What Trump Could Do With Executive Power Reply

I’m beginning to think that Trump may end up being the best of all possible worlds for the causes of anarchism, libertarianism, or pan-secessionism. Keep in mind that Trump was only elected by about 26% of eligible voters, and about 19% of the residents of the US. A Trump administration will be perceived as a “right-wing, racist, reactionary, fascist” regime by the Left. I don’t think that’s an accurate perception of Trump. But the Left now has the cultural and political majority. Trump will have the majority of elite opinion against him, the majority of the educated classes, the majority of the poor and working class (only a minority of these voted for Trump), a super majority of young people, a super majority of racial minorities, state and local governments in the most populated areas and, apparently, even some law enforcement agencies. I’ve seen where the LAPD and Denver PD might refuse to assist if Trump tries to carry out the deportation of illegal immigrants.

Meanwhile, while Trump is not a fascist, he is a big government, big spending Republican, so he’s not likely to be popular with the libertarian, decentralist, states’ rights, fiscal conservative, etc. branches of the Right in the long run. I think he will also be a disappointment to social conservatives and religious conservatives since he obviously doesn’t give a shit about any of that. I also think the alt-right will be disappointed with him in that he’s just going to be a moderate Republican president, not a white nationalist. For example, whatever he ends up doing on immigration policy, he’s going to be to the left of Eisenhower on that issue.

So having a federal administration that the Left regards as fascist, that the right regards as “liberal,” and that much of the center regards as headed by an uncouth boor will be the best set of conditions we could expect to with which to build anti-state or decentralist movements. Meanwhile, I’m hoping Trump actually does some good like pursuing a Nixon-like detente with Russia and China, taking a generally hands off approach to the Middle East and Latin America, and some economic policies that reverse or at least slow down the slide of the US towards a Third World class system. And if Trump ends up engaging in a lot of banana republic style abuses of executive power, then it will be that much easier to make a case against the U.S. presidential system.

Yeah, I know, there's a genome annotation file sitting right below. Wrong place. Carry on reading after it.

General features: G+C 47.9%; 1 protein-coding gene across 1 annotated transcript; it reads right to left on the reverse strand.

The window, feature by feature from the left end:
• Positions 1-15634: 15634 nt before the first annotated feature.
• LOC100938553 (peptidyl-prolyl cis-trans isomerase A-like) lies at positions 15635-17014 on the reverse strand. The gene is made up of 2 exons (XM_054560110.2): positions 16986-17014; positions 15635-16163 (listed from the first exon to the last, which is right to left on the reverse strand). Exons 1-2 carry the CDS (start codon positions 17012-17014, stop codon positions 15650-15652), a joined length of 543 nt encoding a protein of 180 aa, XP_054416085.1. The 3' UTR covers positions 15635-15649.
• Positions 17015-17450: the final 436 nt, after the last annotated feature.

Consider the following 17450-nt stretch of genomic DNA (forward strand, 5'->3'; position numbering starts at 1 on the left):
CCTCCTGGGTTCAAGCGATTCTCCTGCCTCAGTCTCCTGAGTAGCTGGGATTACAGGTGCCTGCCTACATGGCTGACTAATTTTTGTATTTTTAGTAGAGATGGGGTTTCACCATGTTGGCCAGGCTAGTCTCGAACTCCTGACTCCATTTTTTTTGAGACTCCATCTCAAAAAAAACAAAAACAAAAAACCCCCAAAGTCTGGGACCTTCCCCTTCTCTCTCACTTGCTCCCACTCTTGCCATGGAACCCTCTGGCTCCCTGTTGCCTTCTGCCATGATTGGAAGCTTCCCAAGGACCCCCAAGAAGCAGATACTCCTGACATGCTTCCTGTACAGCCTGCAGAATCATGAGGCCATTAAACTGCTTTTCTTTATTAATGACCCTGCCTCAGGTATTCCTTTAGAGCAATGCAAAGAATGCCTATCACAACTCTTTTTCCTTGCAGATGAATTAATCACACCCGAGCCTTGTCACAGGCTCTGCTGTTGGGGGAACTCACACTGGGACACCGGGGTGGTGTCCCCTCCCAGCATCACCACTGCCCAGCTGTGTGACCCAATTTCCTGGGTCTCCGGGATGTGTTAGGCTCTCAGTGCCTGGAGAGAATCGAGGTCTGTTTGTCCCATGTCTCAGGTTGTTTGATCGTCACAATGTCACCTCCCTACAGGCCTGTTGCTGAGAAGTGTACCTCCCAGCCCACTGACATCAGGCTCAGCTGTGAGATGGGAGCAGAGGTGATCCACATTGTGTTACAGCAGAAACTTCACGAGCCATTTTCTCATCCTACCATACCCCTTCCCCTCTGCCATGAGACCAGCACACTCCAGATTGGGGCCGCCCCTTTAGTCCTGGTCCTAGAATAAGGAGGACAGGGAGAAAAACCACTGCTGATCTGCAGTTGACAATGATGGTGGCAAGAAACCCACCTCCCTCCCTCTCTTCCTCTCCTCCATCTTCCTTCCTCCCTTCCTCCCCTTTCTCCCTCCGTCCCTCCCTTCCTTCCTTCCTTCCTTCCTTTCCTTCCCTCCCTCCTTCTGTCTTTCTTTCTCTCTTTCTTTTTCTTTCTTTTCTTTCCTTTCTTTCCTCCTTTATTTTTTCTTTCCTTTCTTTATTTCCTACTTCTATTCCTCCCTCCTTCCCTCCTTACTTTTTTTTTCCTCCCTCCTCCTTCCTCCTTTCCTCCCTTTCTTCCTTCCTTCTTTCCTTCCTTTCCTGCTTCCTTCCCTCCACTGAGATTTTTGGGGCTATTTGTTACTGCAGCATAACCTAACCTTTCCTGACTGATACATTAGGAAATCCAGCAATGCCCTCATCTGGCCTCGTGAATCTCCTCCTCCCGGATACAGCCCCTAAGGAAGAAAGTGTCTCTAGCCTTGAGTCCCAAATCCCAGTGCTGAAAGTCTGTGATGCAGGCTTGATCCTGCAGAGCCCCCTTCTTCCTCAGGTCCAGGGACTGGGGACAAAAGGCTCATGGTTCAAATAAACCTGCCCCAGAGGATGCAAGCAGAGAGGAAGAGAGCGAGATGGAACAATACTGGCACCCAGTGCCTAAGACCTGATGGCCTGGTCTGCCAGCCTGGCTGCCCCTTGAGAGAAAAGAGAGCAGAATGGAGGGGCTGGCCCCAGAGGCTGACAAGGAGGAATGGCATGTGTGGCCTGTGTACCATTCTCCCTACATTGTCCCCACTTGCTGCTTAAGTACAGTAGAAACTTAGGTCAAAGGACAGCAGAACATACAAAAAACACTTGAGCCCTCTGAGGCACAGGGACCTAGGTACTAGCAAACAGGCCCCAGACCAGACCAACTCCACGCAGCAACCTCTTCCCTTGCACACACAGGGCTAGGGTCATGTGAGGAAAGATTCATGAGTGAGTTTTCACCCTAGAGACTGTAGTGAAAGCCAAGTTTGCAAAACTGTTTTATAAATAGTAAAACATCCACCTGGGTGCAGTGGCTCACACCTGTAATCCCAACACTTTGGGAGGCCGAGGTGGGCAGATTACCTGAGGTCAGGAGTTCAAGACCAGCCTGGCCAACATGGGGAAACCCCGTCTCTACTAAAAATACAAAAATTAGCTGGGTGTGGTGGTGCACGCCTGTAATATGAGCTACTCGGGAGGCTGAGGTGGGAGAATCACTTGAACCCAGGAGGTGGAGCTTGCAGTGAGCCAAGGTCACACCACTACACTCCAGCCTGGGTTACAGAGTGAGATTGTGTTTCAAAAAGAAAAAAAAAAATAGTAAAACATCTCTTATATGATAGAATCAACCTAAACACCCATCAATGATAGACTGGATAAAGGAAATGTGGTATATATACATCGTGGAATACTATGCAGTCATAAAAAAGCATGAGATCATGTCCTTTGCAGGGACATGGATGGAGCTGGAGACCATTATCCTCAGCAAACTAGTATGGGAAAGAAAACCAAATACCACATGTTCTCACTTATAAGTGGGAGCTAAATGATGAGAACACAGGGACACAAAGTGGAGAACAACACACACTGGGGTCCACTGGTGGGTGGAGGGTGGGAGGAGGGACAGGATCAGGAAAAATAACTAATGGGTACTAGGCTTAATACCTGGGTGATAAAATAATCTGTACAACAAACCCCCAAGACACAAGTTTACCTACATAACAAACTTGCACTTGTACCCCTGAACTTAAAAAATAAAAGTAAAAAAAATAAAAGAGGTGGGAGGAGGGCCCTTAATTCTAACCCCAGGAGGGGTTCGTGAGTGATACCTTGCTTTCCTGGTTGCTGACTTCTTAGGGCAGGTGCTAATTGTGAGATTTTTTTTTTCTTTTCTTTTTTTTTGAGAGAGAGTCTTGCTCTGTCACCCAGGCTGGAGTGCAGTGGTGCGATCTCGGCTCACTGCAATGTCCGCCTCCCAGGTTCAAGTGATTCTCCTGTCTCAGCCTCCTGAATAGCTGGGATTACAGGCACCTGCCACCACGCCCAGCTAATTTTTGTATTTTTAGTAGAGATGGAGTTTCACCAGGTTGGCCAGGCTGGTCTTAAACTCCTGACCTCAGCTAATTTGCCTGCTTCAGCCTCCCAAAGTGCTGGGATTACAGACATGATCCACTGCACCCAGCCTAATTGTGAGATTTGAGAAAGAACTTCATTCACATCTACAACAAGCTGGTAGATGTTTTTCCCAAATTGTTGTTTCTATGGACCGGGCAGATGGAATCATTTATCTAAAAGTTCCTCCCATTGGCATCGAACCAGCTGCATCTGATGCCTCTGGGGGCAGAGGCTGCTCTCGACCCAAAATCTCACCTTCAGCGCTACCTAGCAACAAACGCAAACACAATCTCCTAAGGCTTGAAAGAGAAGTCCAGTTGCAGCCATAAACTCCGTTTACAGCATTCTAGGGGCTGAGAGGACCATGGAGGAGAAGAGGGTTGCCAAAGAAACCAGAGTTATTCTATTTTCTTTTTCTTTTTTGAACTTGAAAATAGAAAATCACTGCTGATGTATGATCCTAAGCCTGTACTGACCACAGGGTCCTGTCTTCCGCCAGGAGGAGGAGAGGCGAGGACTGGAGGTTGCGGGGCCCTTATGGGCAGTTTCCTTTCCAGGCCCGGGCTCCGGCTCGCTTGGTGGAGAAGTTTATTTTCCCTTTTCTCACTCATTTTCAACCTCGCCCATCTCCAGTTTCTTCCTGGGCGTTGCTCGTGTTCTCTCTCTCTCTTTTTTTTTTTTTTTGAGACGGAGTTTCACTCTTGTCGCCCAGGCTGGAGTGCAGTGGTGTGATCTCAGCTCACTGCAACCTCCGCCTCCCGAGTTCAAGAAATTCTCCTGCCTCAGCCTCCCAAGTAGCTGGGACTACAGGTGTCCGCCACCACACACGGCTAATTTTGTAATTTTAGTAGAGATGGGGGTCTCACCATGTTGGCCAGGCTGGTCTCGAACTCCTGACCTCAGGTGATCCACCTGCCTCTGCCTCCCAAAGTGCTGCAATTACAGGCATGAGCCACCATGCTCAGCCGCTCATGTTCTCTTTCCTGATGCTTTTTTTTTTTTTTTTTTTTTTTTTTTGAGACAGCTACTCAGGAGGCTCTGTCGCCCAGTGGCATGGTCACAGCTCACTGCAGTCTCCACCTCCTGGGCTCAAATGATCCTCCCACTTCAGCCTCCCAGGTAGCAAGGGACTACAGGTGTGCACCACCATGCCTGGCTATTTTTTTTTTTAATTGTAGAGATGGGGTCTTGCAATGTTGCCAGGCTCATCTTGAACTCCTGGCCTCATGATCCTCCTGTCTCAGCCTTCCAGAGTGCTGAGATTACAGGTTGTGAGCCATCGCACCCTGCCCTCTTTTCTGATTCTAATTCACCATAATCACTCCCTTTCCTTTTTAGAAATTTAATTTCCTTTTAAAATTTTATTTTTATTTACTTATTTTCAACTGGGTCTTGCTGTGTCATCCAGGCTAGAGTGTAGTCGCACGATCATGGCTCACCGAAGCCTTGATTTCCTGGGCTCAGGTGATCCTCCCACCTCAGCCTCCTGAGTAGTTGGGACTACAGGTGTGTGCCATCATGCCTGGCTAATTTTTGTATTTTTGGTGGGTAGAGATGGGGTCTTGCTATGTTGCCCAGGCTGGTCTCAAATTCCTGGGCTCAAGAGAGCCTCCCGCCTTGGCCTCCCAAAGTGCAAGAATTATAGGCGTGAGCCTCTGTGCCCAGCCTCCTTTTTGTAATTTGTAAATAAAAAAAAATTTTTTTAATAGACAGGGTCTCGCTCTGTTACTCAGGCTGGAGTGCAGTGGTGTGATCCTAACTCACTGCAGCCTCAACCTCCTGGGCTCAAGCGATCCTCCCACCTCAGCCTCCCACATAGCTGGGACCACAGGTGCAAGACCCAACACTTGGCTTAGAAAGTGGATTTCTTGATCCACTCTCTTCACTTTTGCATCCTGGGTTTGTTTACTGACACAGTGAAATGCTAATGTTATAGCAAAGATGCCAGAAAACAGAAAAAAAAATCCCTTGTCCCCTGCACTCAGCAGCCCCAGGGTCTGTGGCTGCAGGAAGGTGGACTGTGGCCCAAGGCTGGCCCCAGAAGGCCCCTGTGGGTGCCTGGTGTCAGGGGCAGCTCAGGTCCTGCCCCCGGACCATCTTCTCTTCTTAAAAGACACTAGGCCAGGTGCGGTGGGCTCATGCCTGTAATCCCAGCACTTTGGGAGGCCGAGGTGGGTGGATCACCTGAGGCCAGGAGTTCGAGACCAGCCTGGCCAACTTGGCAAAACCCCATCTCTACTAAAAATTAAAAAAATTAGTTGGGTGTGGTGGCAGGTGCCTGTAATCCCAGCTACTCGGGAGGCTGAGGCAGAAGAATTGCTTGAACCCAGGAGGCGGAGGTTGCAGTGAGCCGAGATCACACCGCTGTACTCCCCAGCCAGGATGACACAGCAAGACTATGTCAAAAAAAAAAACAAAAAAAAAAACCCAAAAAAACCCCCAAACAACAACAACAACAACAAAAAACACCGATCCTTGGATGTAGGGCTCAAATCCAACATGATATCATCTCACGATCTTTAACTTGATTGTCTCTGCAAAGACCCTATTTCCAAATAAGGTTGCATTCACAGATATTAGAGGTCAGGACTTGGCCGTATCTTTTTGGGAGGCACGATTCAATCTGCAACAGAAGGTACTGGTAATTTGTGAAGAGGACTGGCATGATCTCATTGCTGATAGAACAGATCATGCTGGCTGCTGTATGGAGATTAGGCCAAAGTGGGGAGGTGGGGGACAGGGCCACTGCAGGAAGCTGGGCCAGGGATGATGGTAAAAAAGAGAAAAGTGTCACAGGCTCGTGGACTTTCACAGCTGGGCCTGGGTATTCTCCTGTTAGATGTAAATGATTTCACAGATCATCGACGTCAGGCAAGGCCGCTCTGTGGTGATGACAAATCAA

By Peter Van Buren

The American Conservative

The dangers many are now predicting under the Trump administration did not start on November 8. The near-unrestrained executive power claimed by the Obama administration, and issues left unresolved from the Bush administration, will be handed to the president-elect. Here’s what that means.

Torture

Obama did not prosecute or discipline anyone for torturing people on behalf of the people of the United States.

He did not hold any truth commissions, and ensured almost all of the significant government documents on the torture program remain classified. He did not prosecute the Central Intelligence Agency official who willfully destroyed video tapes of the torture scenes. The president has not specifically outlawed secret prisons and renditions, just suspended their use.

As with the continued hunting down of Nazis some 70 years after their evil acts, the message that individual responsibility exists should stalk those who would do evil on behalf of our government. “I was only following orders” is not a defense against inhuman acts. The point of tracking down the guilty is partially to punish, but more to discourage the next person from doing evil; the purpose is to morally immunize a nation-state. Never again.

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